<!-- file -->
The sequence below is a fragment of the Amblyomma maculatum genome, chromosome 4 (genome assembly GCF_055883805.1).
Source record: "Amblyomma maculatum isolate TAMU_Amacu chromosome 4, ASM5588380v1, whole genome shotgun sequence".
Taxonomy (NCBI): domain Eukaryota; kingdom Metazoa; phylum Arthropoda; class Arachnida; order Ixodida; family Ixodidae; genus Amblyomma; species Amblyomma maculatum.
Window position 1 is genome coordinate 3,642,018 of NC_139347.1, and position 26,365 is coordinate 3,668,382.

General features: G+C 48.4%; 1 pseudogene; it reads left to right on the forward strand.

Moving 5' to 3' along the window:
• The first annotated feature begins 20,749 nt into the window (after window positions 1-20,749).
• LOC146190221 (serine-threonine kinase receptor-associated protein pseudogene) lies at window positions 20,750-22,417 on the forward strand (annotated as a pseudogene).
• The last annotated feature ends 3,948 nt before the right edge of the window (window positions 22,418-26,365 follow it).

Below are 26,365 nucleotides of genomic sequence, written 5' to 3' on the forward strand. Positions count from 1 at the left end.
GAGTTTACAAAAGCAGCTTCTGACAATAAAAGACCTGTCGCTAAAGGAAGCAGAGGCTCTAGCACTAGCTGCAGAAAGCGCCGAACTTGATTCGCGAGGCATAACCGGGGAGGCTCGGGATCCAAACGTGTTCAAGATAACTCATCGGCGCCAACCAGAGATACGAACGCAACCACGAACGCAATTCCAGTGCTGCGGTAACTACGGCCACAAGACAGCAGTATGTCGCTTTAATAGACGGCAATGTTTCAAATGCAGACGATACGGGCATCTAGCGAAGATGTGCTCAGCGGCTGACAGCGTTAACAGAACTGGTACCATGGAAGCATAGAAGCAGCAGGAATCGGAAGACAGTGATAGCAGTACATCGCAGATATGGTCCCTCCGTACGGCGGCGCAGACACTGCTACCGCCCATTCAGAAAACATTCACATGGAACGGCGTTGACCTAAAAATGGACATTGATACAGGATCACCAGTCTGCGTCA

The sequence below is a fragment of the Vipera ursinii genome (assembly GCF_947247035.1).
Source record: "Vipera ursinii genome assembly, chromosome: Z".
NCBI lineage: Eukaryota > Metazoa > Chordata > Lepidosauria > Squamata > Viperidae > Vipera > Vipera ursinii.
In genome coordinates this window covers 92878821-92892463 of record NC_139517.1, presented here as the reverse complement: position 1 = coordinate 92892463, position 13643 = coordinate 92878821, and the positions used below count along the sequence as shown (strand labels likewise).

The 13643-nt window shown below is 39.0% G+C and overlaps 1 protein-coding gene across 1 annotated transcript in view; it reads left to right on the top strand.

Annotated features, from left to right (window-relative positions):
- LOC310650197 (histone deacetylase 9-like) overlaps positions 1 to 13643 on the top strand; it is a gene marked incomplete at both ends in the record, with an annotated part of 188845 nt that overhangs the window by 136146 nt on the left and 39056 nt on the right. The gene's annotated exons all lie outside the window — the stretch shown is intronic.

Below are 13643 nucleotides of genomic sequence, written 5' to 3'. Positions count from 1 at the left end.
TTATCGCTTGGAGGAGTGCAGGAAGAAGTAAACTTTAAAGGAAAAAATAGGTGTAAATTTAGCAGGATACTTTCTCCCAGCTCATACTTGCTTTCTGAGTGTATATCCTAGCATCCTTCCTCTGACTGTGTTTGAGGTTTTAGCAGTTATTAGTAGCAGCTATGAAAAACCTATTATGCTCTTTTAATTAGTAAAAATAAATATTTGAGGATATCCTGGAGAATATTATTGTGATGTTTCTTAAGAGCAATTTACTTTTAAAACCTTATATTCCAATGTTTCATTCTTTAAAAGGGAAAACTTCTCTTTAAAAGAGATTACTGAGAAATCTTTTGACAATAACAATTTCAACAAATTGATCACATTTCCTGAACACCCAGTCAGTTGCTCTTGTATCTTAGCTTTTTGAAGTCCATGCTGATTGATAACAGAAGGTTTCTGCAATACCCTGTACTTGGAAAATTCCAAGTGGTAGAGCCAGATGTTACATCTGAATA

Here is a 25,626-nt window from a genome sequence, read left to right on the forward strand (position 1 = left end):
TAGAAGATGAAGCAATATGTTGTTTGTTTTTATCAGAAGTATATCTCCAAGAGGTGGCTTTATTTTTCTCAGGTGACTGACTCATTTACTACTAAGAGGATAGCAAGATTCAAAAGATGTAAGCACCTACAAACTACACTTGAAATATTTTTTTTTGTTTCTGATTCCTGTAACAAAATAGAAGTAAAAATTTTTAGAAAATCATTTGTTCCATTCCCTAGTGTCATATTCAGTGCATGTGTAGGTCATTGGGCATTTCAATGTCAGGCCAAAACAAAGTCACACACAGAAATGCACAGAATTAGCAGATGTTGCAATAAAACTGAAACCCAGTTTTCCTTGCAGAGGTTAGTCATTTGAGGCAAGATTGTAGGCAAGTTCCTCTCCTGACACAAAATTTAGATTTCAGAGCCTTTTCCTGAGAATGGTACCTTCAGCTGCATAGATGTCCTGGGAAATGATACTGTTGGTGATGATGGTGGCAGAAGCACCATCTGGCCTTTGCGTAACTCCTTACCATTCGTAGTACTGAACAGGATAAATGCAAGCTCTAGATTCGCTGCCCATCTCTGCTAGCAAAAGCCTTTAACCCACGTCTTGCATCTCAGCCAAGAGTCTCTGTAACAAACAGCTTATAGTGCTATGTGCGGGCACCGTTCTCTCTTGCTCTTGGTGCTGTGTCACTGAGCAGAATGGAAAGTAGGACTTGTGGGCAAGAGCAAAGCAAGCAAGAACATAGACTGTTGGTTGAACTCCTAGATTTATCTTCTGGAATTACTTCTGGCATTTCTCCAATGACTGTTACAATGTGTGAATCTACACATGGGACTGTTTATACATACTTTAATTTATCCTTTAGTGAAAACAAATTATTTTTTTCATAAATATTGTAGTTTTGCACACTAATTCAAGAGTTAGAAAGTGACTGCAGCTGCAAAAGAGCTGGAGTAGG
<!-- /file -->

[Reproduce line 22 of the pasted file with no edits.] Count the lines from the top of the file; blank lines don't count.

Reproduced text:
TAGAAGATGAAGCAATATGTTGTTTGTTTTTATCAGAAGTATATCTCCAAGAGGTGGCTTTATTTTTCTCAGGTGACTGACTCATTTACTACTAAGAGGATAGCAAGATTCAAAAGATGTAAGCACCTACAAACTACACTTGAAATATTTTTTTTTGTTTCTGATTCCTGTAACAAAATAGAAGTAAAAATTTTTAGAAAATCATTTGTTCCATTCCCTAGTGTCATATTCAGTGCATGTGTAGGTCATTGGGCATTTCAATGTCAGGCCAAAACAAAGTCACACACAGAAATGCACAGAATTAGCAGATGTTGCAATAAAACTGAAACCCAGTTTTCCTTGCAGAGGTTAGTCATTTGAGGCAAGATTGTAGGCAAGTTCCTCTCCTGACACAAAATTTAGATTTCAGAGCCTTTTCCTGAGAATGGTACCTTCAGCTGCATAGATGTCCTGGGAAATGATACTGTTGGTGATGATGGTGGCAGAAGCACCATCTGGCCTTTGCGTAACTCCTTACCATTCGTAGTACTGAACAGGATAAATGCAAGCTCTAGATTCGCTGCCCATCTCTGCTAGCAAAAGCCTTTAACCCACGTCTTGCATCTCAGCCAAGAGTCTCTGTAACAAACAGCTTATAGTGCTATGTGCGGGCACCGTTCTCTCTTGCTCTTGGTGCTGTGTCACTGAGCAGAATGGAAAGTAGGACTTGTGGGCAAGAGCAAAGCAAGCAAGAACATAGACTGTTGGTTGAACTCCTAGATTTATCTTCTGGAATTACTTCTGGCATTTCTCCAATGACTGTTACAATGTGTGAATCTACACATGGGACTGTTTATACATACTTTAATTTATCCTTTAGTGAAAACAAATTATTTTTTTCATAAATATTGTAGTTTTGCACACTAATTCAAGAGTTAGAAAGTGACTGCAGCTGCAAAAGAGCTGGAGTAGG